Companies See Value in Broadening Sustainability Efforts

Worker Health

Following is Part 1 from our whitepaper “Companies See Value in Broadening Sustainability Efforts,” that we created in partnership with Bloomberg Environment. 

Environmental, social, and governance issues are no longer secondary considerations for companies seeking organizational resilience and global market growth. As consumers and investors call for the private sector to be more globally responsible, organizations across industries increasingly are heeding this expectation, or risk loss of reputation and investor and customer confidence. 

Weaving the trio of sustainability concerns, collectively known as ESG, into the fabric of business operations demonstrates that company durability rests on more than economic factors. 

While some reports have indicated the high-tech sector is not necessarily in the vanguard of the ESG movement,1 the wider picture in recent years has illustrated that sustainability is nonetheless going mainstream. Nearly all fast-food, gasoline, and retail chains along major highways also have sustainability reports issued by corporate headquarters. This highlights the overall shift across industries. In 2011, 20 percent of S&P 500 companies published sustainability reports. By 2017, 85 percent did.2  

The social aspect (or “S” of ESG) is a growing focus in the sustainability conversation, as investors and additional stakeholders call for greater transparency into health and safety practices. 

In the early 1900s, writer Upton Sinclair shocked American consumers with depictions of the meatpacking industry, and food safety regulations followed. Today, customers and investors aren’t focused simply on bare-bones regulations, but on more expansive efforts that further strengthen the bottom line, protect assets, and minimize employee turnover. Health and safety concerns are evolving from mere compliance to proactive measures that enhance wellness across the supply chain and benefit recruitment and retention.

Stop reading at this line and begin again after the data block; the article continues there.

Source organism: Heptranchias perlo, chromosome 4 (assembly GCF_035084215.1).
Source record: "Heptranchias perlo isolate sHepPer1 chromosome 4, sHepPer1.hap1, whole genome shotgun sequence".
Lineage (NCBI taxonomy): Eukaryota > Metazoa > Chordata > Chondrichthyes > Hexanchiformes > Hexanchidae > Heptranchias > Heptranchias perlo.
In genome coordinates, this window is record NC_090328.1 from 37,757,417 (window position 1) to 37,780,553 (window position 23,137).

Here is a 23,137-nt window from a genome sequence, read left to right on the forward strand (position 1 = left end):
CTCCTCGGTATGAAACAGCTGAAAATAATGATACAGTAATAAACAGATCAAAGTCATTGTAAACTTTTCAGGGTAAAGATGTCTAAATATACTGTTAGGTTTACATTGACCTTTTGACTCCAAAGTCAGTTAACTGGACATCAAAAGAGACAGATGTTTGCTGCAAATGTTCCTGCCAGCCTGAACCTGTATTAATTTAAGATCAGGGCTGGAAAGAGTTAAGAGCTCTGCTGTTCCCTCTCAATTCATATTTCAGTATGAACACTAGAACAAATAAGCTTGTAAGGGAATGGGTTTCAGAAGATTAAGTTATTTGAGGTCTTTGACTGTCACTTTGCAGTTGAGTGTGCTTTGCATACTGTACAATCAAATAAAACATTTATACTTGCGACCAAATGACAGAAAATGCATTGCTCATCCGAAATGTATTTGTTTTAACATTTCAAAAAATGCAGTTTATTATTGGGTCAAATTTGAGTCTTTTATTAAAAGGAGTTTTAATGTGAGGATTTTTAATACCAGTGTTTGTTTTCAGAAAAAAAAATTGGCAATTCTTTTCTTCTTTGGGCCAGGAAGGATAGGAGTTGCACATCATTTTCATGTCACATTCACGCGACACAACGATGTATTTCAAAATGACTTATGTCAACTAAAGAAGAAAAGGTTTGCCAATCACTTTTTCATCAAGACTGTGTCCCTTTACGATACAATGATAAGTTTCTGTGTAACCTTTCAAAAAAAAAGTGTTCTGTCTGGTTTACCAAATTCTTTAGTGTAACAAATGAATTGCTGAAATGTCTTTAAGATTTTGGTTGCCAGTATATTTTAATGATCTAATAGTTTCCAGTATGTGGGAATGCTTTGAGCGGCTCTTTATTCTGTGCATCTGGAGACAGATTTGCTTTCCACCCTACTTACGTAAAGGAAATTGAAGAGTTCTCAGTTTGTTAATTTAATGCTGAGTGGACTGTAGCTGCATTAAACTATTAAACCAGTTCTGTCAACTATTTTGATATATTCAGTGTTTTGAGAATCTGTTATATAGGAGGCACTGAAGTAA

“Social sustainability is now recognized as being as important as environmental or economic sustainability,” said Michael Toole, dean of the University of Toledo’s College of Engineering. “We are increasingly recognizing the need for an integrated approach to safety that involves all parties in the supply chain.”

In 2018, the chief executive of BlackRock, the world’s largest asset management firm, amplified this view in an open letter to companies, stating they should “not only deliver financial performance, but also show how [they] … benefit all of their stakeholders, including shareholders, employees, customers, and the communities in which they operate.”3

This clarion call suggests the need to move ESG strategies away from typically siloed approaches into concrete procedures, embedded across the enterprise. This enlarged focus strengthens an organization’s viability and global competitiveness—an outcome illustrated by the 100 most sustainable companies outperforming the S&P 500 index this past year.⁴

Recognizing these potential gains, public companies now predominantly include non-financial disclosures in filings with the Securities and Exchange Commission. Customers, meanwhile, are asking privately-held companies for the same disclosures.

Similarly, real-time market performance reveals that more investors are viewing social-focused ESG matters, including occupational health and safety concerns, as material in assessing a company’s immediate and long-term viability. These efforts also help attract and retain talent, particularly in a tight labor market.

Assessing this terrain, organizations face the imperative to look beyond decades-old industry standards governing operations, and integrate this broad view of ESG across the entire business ecosystem to manage risk in new ways.

Stay tuned for Pt 2 next week, or Click here to download the full article


1 Sustainability Academy, “Is There Truth in Silicon Valley Companies as Sustainability Leaders?” Feb. 1, 2017,

2 Governance and Accountability Research Institute, “S&P 500 Companies Sustainability Reporting,” 2017 Research,

3 Andrew Ross Sorkin, “BlackRock’s Message: Contribute to Society, or Risk Losing Our Support,” The New York Times, Jan. 15, 2018

⁴ Hank Boerner, “Proof of Concept for Sustainable Investing: The Influential Barron’s Names the Inaugural ‘The Top 100 Sustainable Companies—Big Corporations with the Best ESG Policies Have Been Beating the Stock Market,’” Governance and Accountability Institute, Feb. 4, 2018,